Young Goodman Brown by Nathaniel Hawthorne provides the reader with a unique insight into the lives of people in an early Puritan community. By the use of psychological and formal analysis, we capture a deeper sense of the story of a young man's struggle between his undeniable desires and his morality.
Freud speculated that the repression of our sub consciousness and that, which we are unaware of, is manifested into the id, ego, and superego. These three super powers in our brain are responsible for the influence life has on us. Surfacing through our personal choices, and consequently our reaction to life, they form who re really are. We will discuss the interpretation of these three powers in Brown through the psychological approach to literary analysis.
Formalistically, Hawthorne writes a wonderful story full of description, imagery, and symbolism. When Hawthorne writes, "Faith, as she was aptly named, thrust her own pretty head into the street, letting the wind play with the pink ribbons", we envision a wholesome, loving wife. The liturgy used by the author invokes emotion from the reader to empathize with her deep commitment to her husband and the passionate plea she makes to her husband to remain home and not make this journey. The expressive detail used to describe the gathered congregation and the stone alter provide a vivid and concrete setting in the reader's mind and provides a perfect example of paratactic literature. On the other hand, the description of the four blazing pines (HCAL pg.383) subtly leads the reader to envision the biblical burning bush with definite symbolism.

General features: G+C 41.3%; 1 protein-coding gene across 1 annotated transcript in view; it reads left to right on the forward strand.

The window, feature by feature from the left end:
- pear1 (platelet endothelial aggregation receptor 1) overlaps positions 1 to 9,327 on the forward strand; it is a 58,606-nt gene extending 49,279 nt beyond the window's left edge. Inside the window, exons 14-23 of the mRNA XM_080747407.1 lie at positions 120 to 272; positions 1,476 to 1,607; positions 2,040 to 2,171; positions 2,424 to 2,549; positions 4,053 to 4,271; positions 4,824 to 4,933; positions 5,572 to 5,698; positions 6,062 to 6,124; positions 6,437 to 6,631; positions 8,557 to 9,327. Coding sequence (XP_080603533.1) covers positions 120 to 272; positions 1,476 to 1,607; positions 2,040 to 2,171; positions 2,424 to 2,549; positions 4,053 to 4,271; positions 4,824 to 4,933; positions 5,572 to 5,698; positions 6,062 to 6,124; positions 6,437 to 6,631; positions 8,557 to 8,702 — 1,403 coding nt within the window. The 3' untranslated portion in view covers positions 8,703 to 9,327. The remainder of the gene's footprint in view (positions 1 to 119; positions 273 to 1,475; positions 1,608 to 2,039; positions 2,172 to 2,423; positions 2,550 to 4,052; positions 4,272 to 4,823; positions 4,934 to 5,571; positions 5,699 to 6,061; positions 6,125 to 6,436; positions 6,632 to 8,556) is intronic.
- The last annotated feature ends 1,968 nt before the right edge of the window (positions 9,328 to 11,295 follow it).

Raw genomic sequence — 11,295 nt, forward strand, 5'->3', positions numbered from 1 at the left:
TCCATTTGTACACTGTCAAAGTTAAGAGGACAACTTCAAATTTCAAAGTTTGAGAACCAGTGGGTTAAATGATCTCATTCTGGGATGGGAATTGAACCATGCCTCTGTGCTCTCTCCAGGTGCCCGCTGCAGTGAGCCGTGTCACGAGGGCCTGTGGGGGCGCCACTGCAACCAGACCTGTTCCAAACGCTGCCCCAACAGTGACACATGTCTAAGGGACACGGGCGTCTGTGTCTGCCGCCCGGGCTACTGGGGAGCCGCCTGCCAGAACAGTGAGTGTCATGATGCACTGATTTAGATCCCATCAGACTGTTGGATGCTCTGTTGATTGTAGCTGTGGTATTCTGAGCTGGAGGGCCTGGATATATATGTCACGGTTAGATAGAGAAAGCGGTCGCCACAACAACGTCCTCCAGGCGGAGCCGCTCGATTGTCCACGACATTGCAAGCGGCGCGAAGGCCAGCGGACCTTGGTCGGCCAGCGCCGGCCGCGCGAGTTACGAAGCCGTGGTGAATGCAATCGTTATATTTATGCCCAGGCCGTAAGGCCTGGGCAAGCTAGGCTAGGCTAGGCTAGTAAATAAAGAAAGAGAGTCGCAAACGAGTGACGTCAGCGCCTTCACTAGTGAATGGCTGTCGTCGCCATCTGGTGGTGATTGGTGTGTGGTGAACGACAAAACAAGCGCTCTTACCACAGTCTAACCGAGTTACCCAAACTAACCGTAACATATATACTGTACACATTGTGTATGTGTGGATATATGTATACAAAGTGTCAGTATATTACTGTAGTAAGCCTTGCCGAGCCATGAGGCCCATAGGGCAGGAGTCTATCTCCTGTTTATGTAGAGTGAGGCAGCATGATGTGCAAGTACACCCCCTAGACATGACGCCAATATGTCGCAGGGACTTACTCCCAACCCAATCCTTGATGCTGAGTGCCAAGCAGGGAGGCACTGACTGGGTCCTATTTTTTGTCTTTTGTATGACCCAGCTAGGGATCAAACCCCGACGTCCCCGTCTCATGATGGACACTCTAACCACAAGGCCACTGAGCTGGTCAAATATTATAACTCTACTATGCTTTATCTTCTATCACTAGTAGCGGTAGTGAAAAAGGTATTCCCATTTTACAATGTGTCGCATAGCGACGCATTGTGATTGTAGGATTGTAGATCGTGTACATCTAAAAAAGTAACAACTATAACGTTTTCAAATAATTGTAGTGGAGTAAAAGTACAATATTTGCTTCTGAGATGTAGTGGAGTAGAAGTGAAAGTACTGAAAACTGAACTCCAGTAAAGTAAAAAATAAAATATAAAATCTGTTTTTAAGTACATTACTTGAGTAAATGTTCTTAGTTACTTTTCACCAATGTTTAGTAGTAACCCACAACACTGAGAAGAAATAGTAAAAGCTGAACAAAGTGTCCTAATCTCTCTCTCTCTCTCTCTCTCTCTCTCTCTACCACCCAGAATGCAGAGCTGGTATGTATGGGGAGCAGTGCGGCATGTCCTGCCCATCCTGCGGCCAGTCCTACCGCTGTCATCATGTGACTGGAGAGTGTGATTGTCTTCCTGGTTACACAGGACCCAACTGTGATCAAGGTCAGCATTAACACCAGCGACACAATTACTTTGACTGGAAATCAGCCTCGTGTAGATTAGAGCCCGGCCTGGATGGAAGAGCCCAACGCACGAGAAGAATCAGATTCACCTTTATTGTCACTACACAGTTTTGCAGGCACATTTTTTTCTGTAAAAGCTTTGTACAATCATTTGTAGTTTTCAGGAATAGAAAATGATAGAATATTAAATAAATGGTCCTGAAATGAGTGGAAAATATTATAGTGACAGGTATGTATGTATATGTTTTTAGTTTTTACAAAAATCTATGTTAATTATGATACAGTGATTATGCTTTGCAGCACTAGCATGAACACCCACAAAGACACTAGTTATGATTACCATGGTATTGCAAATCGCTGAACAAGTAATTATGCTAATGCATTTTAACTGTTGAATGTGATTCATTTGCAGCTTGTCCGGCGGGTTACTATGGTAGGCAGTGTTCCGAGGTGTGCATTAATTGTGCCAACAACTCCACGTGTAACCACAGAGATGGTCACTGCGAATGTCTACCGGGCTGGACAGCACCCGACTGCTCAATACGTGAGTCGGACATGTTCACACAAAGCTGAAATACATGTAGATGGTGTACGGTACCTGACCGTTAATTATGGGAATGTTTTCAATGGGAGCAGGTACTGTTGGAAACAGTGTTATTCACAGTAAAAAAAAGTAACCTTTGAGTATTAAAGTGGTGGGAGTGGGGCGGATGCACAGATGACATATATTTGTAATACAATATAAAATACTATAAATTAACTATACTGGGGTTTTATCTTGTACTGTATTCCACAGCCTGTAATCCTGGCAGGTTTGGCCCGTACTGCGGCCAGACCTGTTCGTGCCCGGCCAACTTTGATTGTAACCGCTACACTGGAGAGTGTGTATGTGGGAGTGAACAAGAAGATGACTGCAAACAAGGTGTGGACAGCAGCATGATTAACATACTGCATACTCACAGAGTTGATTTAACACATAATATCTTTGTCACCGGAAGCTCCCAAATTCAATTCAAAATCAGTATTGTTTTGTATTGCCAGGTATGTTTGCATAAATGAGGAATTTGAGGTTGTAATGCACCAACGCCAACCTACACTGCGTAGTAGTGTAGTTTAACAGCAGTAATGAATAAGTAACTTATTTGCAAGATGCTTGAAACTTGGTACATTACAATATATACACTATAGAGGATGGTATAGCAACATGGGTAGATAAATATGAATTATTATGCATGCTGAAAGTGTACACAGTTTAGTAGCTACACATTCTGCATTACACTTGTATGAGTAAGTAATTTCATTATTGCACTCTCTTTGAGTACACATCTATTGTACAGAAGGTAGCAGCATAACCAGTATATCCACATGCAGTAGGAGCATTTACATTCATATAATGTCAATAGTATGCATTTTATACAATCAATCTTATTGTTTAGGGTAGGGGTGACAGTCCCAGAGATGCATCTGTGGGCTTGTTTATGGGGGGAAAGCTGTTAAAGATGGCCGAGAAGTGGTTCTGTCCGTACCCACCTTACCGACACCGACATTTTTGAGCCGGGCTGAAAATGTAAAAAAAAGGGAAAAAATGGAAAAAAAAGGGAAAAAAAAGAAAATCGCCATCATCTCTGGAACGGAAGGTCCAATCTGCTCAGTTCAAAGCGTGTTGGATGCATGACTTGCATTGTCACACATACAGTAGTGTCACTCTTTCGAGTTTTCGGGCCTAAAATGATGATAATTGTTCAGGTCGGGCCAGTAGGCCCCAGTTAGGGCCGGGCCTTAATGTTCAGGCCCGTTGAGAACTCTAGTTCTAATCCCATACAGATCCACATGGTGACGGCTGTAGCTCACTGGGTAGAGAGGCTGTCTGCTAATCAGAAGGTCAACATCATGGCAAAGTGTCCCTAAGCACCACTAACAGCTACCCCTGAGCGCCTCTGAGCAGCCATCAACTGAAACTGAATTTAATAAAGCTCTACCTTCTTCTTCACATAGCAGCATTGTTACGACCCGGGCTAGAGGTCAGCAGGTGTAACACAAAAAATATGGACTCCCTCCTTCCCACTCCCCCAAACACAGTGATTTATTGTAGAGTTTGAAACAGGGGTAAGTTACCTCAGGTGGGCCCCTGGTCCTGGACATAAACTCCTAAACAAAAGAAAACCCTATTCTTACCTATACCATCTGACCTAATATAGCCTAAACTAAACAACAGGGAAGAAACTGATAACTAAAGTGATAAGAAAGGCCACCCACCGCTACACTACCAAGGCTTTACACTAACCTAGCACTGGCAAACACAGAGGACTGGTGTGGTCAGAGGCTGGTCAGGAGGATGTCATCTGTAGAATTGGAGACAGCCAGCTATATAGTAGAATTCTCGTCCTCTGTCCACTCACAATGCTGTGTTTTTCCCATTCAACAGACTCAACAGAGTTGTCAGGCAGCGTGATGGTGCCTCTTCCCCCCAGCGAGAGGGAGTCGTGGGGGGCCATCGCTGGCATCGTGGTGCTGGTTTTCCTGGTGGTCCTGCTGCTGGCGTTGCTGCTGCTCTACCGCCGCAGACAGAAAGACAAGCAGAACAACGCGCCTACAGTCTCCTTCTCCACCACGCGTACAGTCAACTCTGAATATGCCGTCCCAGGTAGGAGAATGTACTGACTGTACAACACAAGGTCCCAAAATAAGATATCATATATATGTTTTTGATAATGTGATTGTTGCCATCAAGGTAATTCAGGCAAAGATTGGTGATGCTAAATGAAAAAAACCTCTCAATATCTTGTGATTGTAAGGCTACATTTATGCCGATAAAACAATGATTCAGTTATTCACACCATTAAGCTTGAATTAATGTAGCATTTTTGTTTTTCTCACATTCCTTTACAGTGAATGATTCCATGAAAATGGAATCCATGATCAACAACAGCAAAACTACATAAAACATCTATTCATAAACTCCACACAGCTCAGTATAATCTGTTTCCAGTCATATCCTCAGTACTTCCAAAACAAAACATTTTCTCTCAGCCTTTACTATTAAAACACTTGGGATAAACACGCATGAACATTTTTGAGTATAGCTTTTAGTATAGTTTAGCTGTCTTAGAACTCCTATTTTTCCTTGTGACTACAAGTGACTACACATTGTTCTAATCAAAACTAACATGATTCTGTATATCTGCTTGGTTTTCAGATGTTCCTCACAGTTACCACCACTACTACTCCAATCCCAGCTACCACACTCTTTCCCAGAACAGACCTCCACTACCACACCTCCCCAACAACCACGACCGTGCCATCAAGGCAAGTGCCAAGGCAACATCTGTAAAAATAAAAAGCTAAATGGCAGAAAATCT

It is through this detailed narrative that we are ...
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...ugh he returns home to where it seems nothing has changed, he has. Brown is not able to live the happy life he once had after his experience. There is now an overwhelming sense of doubt. His perfect world has been brought down around him as he realizes that all that he thought was moral and right was merely an allusion.
It is this conflict that destroys Brown. He is tormented by this apparent revelation for the rest of his life. "A stern, a sad, a darkly meditative, a distrustful, if not a desperate man did he become from the night of that fearful dream." Brown lost all faith in himself, every person, and everything around him. For Brown, the superego he used as a balance to his id was destroyed that night. With no superego, the ego is lost and has no job to perform. Goodman Brown spent the rest of his life unhappy and scornful.
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